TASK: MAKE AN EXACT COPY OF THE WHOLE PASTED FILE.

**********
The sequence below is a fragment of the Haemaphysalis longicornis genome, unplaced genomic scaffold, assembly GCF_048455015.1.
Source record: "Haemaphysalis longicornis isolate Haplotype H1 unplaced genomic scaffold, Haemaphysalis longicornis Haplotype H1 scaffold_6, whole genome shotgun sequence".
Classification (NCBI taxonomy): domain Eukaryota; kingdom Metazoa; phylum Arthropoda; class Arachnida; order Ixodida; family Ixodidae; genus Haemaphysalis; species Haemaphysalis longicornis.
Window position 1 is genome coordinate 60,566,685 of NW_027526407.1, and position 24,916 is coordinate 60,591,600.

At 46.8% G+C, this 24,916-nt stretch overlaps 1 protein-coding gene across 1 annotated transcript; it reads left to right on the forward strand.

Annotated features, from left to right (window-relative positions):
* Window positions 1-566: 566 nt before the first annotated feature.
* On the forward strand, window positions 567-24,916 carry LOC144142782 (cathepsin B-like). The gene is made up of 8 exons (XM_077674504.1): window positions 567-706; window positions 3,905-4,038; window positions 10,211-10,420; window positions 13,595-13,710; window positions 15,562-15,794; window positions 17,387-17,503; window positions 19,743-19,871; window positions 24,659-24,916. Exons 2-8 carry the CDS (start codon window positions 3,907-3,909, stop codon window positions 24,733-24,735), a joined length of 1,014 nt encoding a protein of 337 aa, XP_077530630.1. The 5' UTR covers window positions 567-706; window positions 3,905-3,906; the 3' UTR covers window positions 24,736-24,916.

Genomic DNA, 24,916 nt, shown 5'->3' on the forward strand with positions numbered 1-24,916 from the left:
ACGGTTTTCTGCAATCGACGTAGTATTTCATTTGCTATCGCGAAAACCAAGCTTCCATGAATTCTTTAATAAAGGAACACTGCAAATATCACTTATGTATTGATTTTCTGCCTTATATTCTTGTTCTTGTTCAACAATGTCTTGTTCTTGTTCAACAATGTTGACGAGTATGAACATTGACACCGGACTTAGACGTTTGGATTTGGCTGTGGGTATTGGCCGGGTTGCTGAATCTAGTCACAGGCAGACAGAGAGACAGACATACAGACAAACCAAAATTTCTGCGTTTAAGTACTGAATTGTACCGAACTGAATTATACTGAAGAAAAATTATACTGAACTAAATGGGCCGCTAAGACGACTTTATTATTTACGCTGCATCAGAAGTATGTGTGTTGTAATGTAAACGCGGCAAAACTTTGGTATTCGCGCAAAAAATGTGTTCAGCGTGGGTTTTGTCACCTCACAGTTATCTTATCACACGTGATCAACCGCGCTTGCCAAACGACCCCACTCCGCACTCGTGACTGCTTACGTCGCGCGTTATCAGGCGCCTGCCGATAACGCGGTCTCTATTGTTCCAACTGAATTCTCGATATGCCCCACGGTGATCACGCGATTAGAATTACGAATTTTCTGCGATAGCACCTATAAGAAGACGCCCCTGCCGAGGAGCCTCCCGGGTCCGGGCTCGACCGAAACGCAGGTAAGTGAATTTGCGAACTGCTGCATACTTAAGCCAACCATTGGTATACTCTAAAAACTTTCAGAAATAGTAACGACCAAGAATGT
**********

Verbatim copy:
The sequence below is a fragment of the Haemaphysalis longicornis genome, unplaced genomic scaffold, assembly GCF_048455015.1.
Source record: "Haemaphysalis longicornis isolate Haplotype H1 unplaced genomic scaffold, Haemaphysalis longicornis Haplotype H1 scaffold_6, whole genome shotgun sequence".
Classification (NCBI taxonomy): domain Eukaryota; kingdom Metazoa; phylum Arthropoda; class Arachnida; order Ixodida; family Ixodidae; genus Haemaphysalis; species Haemaphysalis longicornis.
Window position 1 is genome coordinate 60,566,685 of NW_027526407.1, and position 24,916 is coordinate 60,591,600.

At 46.8% G+C, this 24,916-nt stretch overlaps 1 protein-coding gene across 1 annotated transcript; it reads left to right on the forward strand.

Annotated features, from left to right (window-relative positions):
* Window positions 1-566: 566 nt before the first annotated feature.
* On the forward strand, window positions 567-24,916 carry LOC144142782 (cathepsin B-like). The gene is made up of 8 exons (XM_077674504.1): window positions 567-706; window positions 3,905-4,038; window positions 10,211-10,420; window positions 13,595-13,710; window positions 15,562-15,794; window positions 17,387-17,503; window positions 19,743-19,871; window positions 24,659-24,916. Exons 2-8 carry the CDS (start codon window positions 3,907-3,909, stop codon window positions 24,733-24,735), a joined length of 1,014 nt encoding a protein of 337 aa, XP_077530630.1. The 5' UTR covers window positions 567-706; window positions 3,905-3,906; the 3' UTR covers window positions 24,736-24,916.

Genomic DNA, 24,916 nt, shown 5'->3' on the forward strand with positions numbered 1-24,916 from the left:
ACGGTTTTCTGCAATCGACGTAGTATTTCATTTGCTATCGCGAAAACCAAGCTTCCATGAATTCTTTAATAAAGGAACACTGCAAATATCACTTATGTATTGATTTTCTGCCTTATATTCTTGTTCTTGTTCAACAATGTCTTGTTCTTGTTCAACAATGTTGACGAGTATGAACATTGACACCGGACTTAGACGTTTGGATTTGGCTGTGGGTATTGGCCGGGTTGCTGAATCTAGTCACAGGCAGACAGAGAGACAGACATACAGACAAACCAAAATTTCTGCGTTTAAGTACTGAATTGTACCGAACTGAATTATACTGAAGAAAAATTATACTGAACTAAATGGGCCGCTAAGACGACTTTATTATTTACGCTGCATCAGAAGTATGTGTGTTGTAATGTAAACGCGGCAAAACTTTGGTATTCGCGCAAAAAATGTGTTCAGCGTGGGTTTTGTCACCTCACAGTTATCTTATCACACGTGATCAACCGCGCTTGCCAAACGACCCCACTCCGCACTCGTGACTGCTTACGTCGCGCGTTATCAGGCGCCTGCCGATAACGCGGTCTCTATTGTTCCAACTGAATTCTCGATATGCCCCACGGTGATCACGCGATTAGAATTACGAATTTTCTGCGATAGCACCTATAAGAAGACGCCCCTGCCGAGGAGCCTCCCGGGTCCGGGCTCGACCGAAACGCAGGTAAGTGAATTTGCGAACTGCTGCATACTTAAGCCAACCATTGGTATACTCTAAAAACTTTCAGAAATAGTAACGACCAAGAATGT